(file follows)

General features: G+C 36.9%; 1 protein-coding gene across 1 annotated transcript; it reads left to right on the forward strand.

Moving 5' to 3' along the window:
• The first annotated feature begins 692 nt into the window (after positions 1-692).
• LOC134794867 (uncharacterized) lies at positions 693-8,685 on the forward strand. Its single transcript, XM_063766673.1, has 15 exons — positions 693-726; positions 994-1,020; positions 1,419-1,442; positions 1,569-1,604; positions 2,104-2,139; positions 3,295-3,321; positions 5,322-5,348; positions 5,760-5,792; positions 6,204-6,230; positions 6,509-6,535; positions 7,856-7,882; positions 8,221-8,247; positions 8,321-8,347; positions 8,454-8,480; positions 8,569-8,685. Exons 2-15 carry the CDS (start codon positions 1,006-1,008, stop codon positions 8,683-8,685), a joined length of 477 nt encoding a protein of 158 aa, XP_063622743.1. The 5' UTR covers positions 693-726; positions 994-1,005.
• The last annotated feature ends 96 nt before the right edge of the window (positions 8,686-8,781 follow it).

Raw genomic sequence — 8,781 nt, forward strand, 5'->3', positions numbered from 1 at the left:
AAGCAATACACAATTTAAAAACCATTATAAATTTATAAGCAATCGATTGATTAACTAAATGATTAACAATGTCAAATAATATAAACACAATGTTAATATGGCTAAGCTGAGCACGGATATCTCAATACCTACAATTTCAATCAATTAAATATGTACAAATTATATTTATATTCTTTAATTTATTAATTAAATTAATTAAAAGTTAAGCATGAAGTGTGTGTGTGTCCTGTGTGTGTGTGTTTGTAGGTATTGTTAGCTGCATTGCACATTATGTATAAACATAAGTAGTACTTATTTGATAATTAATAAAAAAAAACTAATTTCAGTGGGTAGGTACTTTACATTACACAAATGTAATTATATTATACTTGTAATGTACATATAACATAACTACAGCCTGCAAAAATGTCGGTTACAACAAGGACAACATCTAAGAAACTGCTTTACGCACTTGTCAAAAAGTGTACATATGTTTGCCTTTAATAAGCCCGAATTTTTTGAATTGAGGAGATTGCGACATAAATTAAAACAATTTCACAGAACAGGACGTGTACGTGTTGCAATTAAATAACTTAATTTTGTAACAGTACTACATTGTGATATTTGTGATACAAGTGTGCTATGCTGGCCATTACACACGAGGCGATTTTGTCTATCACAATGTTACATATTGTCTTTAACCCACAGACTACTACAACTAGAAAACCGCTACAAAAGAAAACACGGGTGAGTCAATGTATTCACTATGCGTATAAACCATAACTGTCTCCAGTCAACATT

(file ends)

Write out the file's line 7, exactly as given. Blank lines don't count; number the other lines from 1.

AAGCAATACACAATTTAAAAACCATTATAAATTTATAAGCAATCGATTGATTAACTAAATGATTAACAATGTCAAATAATATAAACACAATGTTAATATGGCTAAGCTGAGCACGGATATCTCAATACCTACAATTTCAATCAATTAAATATGTACAAATTATATTTATATTCTTTAATTTATTAATTAAATTAATTAAAAGTTAAGCATGAAGTGTGTGTGTGTCCTGTGTGTGTGTGTTTGTAGGTATTGTTAGCTGCATTGCACATTATGTATAAACATAAGTAGTACTTATTTGATAATTAATAAAAAAAAACTAATTTCAGTGGGTAGGTACTTTACATTACACAAATGTAATTATATTATACTTGTAATGTACATATAACATAACTACAGCCTGCAAAAATGTCGGTTACAACAAGGACAACATCTAAGAAACTGCTTTACGCACTTGTCAAAAAGTGTACATATGTTTGCCTTTAATAAGCCCGAATTTTTTGAATTGAGGAGATTGCGACATAAATTAAAACAATTTCACAGAACAGGACGTGTACGTGTTGCAATTAAATAACTTAATTTTGTAACAGTACTACATTGTGATATTTGTGATACAAGTGTGCTATGCTGGCCATTACACACGAGGCGATTTTGTCTATCACAATGTTACATATTGTCTTTAACCCACAGACTACTACAACTAGAAAACCGCTACAAAAGAAAACACGGGTGAGTCAATGTATTCACTATGCGTATAAACCATAACTGTCTCCAGTCAACATT